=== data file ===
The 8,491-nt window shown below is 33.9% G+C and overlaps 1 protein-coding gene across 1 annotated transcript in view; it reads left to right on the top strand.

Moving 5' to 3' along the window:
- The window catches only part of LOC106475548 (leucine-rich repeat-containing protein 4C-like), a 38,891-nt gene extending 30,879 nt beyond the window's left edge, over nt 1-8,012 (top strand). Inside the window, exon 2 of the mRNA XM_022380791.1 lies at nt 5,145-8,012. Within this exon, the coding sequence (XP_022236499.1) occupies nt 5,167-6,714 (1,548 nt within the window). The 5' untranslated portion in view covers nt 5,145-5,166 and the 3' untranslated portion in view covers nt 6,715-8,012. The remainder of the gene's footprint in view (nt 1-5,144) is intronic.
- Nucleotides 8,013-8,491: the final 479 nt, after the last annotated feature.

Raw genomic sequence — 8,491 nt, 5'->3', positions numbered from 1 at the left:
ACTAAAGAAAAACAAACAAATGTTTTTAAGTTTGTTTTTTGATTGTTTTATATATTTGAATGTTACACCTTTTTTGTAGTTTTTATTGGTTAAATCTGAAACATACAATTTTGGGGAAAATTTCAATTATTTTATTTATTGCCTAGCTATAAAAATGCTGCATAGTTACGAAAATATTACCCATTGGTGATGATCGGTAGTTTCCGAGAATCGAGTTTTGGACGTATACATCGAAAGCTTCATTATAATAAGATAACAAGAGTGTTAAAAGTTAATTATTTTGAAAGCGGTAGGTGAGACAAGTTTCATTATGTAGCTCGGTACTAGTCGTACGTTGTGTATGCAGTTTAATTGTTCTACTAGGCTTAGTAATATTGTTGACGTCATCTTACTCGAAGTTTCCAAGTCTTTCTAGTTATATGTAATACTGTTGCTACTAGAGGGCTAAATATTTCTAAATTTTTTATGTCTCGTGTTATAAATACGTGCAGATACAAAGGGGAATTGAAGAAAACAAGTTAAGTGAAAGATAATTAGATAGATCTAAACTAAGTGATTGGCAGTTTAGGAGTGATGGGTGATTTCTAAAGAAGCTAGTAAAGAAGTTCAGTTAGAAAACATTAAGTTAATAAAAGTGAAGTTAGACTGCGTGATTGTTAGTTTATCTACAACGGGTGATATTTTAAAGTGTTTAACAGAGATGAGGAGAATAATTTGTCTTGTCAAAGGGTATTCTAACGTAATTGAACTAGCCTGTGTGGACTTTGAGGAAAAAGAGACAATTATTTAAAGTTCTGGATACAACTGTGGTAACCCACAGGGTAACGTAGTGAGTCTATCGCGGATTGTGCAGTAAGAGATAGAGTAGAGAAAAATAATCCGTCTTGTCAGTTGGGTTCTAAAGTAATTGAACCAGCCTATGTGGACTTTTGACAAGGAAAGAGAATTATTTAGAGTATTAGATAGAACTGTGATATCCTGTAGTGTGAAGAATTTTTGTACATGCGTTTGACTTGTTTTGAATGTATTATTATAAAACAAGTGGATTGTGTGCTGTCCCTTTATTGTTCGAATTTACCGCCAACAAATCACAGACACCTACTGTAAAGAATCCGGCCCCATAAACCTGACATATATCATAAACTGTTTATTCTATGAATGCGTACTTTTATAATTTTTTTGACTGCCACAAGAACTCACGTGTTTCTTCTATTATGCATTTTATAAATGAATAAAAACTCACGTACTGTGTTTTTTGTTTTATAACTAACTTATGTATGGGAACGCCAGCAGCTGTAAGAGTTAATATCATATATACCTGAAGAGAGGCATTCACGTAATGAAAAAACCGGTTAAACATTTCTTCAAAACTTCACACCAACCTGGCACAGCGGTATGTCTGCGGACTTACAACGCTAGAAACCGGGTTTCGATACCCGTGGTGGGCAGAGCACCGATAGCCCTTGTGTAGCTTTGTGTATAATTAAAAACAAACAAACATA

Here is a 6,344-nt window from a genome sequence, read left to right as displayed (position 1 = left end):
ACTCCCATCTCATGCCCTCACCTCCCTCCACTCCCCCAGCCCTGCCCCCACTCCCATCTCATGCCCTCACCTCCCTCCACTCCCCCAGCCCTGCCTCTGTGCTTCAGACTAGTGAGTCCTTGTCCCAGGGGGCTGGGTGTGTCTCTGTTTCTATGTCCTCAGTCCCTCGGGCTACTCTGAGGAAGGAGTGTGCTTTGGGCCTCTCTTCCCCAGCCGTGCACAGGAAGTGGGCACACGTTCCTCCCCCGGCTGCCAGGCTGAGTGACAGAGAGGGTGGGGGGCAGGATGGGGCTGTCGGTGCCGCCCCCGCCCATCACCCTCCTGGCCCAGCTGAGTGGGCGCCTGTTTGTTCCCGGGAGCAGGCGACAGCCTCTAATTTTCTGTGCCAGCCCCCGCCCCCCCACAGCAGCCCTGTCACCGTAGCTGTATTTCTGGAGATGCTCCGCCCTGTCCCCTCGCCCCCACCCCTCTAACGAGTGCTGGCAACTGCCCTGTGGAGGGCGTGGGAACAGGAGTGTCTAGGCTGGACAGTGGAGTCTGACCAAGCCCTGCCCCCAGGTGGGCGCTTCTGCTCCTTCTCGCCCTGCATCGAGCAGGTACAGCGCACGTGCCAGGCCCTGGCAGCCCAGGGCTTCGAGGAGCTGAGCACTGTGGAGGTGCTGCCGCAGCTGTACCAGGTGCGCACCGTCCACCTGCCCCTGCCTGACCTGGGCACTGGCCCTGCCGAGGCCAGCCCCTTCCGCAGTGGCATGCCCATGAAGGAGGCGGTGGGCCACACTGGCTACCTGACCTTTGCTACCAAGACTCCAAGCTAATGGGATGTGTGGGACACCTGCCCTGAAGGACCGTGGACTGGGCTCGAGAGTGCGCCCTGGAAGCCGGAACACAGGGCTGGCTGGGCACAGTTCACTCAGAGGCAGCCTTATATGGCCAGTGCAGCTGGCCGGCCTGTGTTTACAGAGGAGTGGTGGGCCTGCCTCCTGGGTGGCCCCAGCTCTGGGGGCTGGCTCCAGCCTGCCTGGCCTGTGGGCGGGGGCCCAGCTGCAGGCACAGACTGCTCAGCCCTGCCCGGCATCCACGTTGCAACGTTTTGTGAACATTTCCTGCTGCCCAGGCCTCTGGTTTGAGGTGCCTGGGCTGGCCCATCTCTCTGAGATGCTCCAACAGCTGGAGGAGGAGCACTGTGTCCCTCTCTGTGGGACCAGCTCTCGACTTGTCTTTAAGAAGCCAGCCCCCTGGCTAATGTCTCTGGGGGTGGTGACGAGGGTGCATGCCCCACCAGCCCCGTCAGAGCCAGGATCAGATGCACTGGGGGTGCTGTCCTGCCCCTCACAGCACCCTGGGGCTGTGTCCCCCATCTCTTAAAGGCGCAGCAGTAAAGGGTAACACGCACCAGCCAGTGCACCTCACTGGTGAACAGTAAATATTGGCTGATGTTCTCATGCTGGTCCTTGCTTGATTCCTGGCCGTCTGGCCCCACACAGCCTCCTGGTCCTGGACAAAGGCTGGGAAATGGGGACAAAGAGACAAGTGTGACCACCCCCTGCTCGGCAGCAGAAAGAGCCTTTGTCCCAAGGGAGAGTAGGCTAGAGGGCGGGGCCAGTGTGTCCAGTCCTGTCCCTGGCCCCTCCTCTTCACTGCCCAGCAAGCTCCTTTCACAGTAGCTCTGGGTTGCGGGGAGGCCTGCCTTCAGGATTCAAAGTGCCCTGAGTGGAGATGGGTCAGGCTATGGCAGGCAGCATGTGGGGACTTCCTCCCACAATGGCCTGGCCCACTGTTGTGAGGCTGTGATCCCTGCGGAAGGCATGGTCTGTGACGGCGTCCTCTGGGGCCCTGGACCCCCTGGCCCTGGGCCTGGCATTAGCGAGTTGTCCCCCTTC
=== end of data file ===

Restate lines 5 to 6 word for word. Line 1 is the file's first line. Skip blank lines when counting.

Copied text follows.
Raw genomic sequence — 8,491 nt, 5'->3', positions numbered from 1 at the left:
ACTAAAGAAAAACAAACAAATGTTTTTAAGTTTGTTTTTTGATTGTTTTATATATTTGAATGTTACACCTTTTTTGTAGTTTTTATTGGTTAAATCTGAAACATACAATTTTGGGGAAAATTTCAATTATTTTATTTATTGCCTAGCTATAAAAATGCTGCATAGTTACGAAAATATTACCCATTGGTGATGATCGGTAGTTTCCGAGAATCGAGTTTTGGACGTATACATCGAAAGCTTCATTATAATAAGATAACAAGAGTGTTAAAAGTTAATTATTTTGAAAGCGGTAGGTGAGACAAGTTTCATTATGTAGCTCGGTACTAGTCGTACGTTGTGTATGCAGTTTAATTGTTCTACTAGGCTTAGTAATATTGTTGACGTCATCTTACTCGAAGTTTCCAAGTCTTTCTAGTTATATGTAATACTGTTGCTACTAGAGGGCTAAATATTTCTAAATTTTTTATGTCTCGTGTTATAAATACGTGCAGATACAAAGGGGAATTGAAGAAAACAAGTTAAGTGAAAGATAATTAGATAGATCTAAACTAAGTGATTGGCAGTTTAGGAGTGATGGGTGATTTCTAAAGAAGCTAGTAAAGAAGTTCAGTTAGAAAACATTAAGTTAATAAAAGTGAAGTTAGACTGCGTGATTGTTAGTTTATCTACAACGGGTGATATTTTAAAGTGTTTAACAGAGATGAGGAGAATAATTTGTCTTGTCAAAGGGTATTCTAACGTAATTGAACTAGCCTGTGTGGACTTTGAGGAAAAAGAGACAATTATTTAAAGTTCTGGATACAACTGTGGTAACCCACAGGGTAACGTAGTGAGTCTATCGCGGATTGTGCAGTAAGAGATAGAGTAGAGAAAAATAATCCGTCTTGTCAGTTGGGTTCTAAAGTAATTGAACCAGCCTATGTGGACTTTTGACAAGGAAAGAGAATTATTTAGAGTATTAGATAGAACTGTGATATCCTGTAGTGTGAAGAATTTTTGTACATGCGTTTGACTTGTTTTGAATGTATTATTATAAAACAAGTGGATTGTGTGCTGTCCCTTTATTGTTCGAATTTACCGCCAACAAATCACAGACACCTACTGTAAAGAATCCGGCCCCATAAACCTGACATATATCATAAACTGTTTATTCTATGAATGCGTACTTTTATAATTTTTTTGACTGCCACAAGAACTCACGTGTTTCTTCTATTATGCATTTTATAAATGAATAAAAACTCACGTACTGTGTTTTTTGTTTTATAACTAACTTATGTATGGGAACGCCAGCAGCTGTAAGAGTTAATATCATATATACCTGAAGAGAGGCATTCACGTAATGAAAAAACCGGTTAAACATTTCTTCAAAACTTCACACCAACCTGGCACAGCGGTATGTCTGCGGACTTACAACGCTAGAAACCGGGTTTCGATACCCGTGGTGGGCAGAGCACCGATAGCCCTTGTGTAGCTTTGTGTATAATTAAAAACAAACAAACATA